Swedish has a bit different concept of perfect tense


On the contrary, Swedish (unlike German and Dutch) uses the present perfect more like English.


davisin, you are correct that use of the perfect here (both in Swedish and in English) suggests that the horses were owned at different times rather than the same time. But why can't that be, in fact, the sense of the sentences here?


I typed "I had five horses, but now I have only three." Wouldn't that still be considered correct?


Needs to be "have had", this is present perfect, not past.


Is it "[..] har jag bara tre" and not "[..] jag har bara tre" because of the V2 rule?


Exactly. The phrase is nu har jag bara tre, so the verb is sitting cosily in second position.


"have haf" is very clumsy English. I agree with davisnin


I disagree with it inherently being clumsy English. Often times it is the best way to Express that something has been happening repeatedly and ongoingly. "They have had flooding in this area for years now."

On a vaguely relevant note, would you have to use singular verbs when using a singular they? "They runs a mile" "They has a cookie" That sort of thing


But this sentence isn't about something that's been happening repeatedly, it's about a period of time during which someone owned 5 horses simultaneously.

And no, the singular they still goes with plural verbs. Although you'd use singular verbs for people who use they/them pronouns if you refer to them by name, so you'd say "Sam runs a mile and afterwards they have a cookie."


Johanna you (and others here) are assuming that the sentence is about owning 5 horses simultaneously. But there is nothing in the DL exercise (no context) that implies that.

In other words, the DL sentence could very well be interpreted as the equivalent of either of the following sentences , which in English DO use the present perfect:
I have had five horses from time to time, but now I have only three.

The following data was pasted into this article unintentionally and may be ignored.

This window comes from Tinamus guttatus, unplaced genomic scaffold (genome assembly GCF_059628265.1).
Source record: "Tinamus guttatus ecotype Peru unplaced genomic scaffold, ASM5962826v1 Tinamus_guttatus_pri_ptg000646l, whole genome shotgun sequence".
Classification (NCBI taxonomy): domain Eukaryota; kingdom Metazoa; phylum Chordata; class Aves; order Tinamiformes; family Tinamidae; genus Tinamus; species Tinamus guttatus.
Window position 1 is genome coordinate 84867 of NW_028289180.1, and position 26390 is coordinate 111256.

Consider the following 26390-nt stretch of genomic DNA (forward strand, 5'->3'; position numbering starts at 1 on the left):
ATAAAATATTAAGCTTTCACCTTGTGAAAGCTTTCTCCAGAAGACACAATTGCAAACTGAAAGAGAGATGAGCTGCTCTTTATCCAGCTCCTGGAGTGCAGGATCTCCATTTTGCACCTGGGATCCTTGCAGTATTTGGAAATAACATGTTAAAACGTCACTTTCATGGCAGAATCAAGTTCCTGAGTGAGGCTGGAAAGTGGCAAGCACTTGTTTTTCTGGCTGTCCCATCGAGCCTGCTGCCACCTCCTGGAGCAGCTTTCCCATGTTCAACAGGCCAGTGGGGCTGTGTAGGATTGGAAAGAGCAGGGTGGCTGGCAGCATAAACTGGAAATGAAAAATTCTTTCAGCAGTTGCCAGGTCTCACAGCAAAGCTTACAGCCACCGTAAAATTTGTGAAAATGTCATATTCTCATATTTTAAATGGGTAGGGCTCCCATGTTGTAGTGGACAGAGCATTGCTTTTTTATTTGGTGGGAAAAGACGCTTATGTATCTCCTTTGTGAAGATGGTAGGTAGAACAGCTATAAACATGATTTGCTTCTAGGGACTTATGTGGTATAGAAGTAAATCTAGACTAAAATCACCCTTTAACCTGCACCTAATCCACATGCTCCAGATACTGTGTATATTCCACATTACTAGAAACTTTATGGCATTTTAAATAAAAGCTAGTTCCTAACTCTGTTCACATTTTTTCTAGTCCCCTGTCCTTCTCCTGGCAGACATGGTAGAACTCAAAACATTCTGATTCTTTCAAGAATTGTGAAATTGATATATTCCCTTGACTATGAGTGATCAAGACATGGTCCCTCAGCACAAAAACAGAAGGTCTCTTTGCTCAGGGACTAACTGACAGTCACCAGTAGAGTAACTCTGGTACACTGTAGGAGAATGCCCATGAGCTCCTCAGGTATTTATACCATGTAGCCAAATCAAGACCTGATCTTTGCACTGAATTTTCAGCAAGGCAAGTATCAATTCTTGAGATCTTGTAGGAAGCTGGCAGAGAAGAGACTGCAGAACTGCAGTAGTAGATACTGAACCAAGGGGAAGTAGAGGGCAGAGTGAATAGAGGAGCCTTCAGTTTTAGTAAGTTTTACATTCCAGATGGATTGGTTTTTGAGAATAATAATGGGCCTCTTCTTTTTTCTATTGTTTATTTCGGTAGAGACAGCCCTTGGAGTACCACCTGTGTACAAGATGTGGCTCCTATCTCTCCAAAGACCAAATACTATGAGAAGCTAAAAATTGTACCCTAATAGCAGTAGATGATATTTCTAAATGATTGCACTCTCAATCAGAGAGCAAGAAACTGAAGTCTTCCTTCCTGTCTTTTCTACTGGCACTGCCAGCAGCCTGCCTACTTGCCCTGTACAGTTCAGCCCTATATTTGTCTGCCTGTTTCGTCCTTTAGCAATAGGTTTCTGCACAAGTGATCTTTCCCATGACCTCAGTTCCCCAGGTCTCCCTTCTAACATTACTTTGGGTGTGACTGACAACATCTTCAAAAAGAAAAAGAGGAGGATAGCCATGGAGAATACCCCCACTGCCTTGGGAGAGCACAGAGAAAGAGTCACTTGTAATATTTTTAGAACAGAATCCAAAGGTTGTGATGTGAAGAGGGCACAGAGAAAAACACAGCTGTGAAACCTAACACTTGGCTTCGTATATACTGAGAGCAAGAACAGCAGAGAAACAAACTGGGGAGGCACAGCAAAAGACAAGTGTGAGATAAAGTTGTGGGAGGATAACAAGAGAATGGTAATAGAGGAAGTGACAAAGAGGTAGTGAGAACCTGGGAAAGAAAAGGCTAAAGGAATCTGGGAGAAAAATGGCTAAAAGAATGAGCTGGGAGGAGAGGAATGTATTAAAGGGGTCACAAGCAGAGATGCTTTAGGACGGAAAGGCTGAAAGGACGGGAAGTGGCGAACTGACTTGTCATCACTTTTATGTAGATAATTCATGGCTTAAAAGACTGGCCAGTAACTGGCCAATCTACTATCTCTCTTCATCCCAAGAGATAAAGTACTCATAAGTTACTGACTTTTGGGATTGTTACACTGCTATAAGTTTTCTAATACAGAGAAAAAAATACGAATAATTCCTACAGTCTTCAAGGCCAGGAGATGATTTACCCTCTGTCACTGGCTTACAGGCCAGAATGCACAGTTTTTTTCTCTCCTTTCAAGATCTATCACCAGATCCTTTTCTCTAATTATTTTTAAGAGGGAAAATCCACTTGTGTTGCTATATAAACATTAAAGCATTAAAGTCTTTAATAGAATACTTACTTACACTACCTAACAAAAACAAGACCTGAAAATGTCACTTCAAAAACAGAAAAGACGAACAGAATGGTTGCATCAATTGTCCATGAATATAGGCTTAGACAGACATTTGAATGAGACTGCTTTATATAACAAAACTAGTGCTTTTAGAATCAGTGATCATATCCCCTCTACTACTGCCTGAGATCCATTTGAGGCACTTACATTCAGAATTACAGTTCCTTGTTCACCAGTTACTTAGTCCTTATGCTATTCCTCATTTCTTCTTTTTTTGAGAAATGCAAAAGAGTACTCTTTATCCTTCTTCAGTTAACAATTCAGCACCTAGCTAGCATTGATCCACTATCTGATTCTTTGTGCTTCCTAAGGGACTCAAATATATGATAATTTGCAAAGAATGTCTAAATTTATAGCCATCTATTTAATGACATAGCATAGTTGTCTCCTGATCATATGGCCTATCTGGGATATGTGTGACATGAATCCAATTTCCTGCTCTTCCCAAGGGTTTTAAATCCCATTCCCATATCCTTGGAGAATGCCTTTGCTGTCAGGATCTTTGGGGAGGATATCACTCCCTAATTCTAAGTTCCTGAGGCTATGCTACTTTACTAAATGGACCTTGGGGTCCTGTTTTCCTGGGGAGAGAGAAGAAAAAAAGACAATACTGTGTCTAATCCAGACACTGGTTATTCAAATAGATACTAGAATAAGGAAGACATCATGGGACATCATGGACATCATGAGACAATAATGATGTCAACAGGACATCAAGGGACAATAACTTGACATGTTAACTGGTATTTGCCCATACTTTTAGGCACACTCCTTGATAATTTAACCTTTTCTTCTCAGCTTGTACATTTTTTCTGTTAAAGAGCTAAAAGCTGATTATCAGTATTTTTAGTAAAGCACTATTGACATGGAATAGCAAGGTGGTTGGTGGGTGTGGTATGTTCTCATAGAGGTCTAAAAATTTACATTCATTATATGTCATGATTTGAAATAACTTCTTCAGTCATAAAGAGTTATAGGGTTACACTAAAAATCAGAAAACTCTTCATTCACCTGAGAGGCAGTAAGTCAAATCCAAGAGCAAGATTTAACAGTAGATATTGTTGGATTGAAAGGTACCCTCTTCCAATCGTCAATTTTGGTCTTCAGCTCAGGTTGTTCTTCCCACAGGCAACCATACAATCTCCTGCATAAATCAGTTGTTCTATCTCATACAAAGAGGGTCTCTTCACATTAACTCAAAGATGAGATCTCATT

At one time or another I have had five horses, but now I have only three.


Is that possible to say (jag haft fem hästar ....) haft is past of har ??


It works like this:

  • jag har = I have
  • jag hade = I had
  • jag har haft = I have had
  • jag hade haft = I had had


Now THIS is useful! Thank you, devalanteriel!


In what situation would you use jag hade haft / I had had?


Venatrixzy, compare the following English:
I own a collection of ceramic horses. I had had (I'd had) five horses until I broke one of them last year. After that, I had only four.

Jag hade haft fem hästar, men då hade jag bara fyra.


When you're telling a story in the past tense and you want to say something that happened even longer ago.


Not a native speaker, but I think "I had (/used to have) five horses, but now I only have three" would sound more natural to me. Does Swedish usually use "jag har haft fem hästar" instead of "jag hade fem hästar" to convey this meaning?


Frequently, at least, though I wouldn't perhaps say "usually".


Is there any difference between "har haft" and "hade" in this case?


There could be - har haft might not mean you had them all at once, for instance. But the difference in connotation would be more likely to be negligible.


Not all at once, I never thought about that. Thanks! :)

But in this particular case, would "jag HADE fem hästar (all at once)" be a better contrast to "men nu har jag bara tre (all at once)" than "jag HAR HAFT fem hästar"? Or is the difference negligible here?


It's negligible, really. I'd probably prefer the latter myself, but only for the reason that it sounds better to me.


Why doesn't "Jag har haft fem hästar, men nu jag har bara tre" work? Why does the verb come before the subject here? ("har jag" instead of "jag har").


men is a conjunction, so the clause following it is an independent clause and follows normal rules of grammar - such as v2. So in nu har jag bara tre, you need to put the verb second - and hence nu jag har doesn't work.


Tack så mycket!

[deactivated user]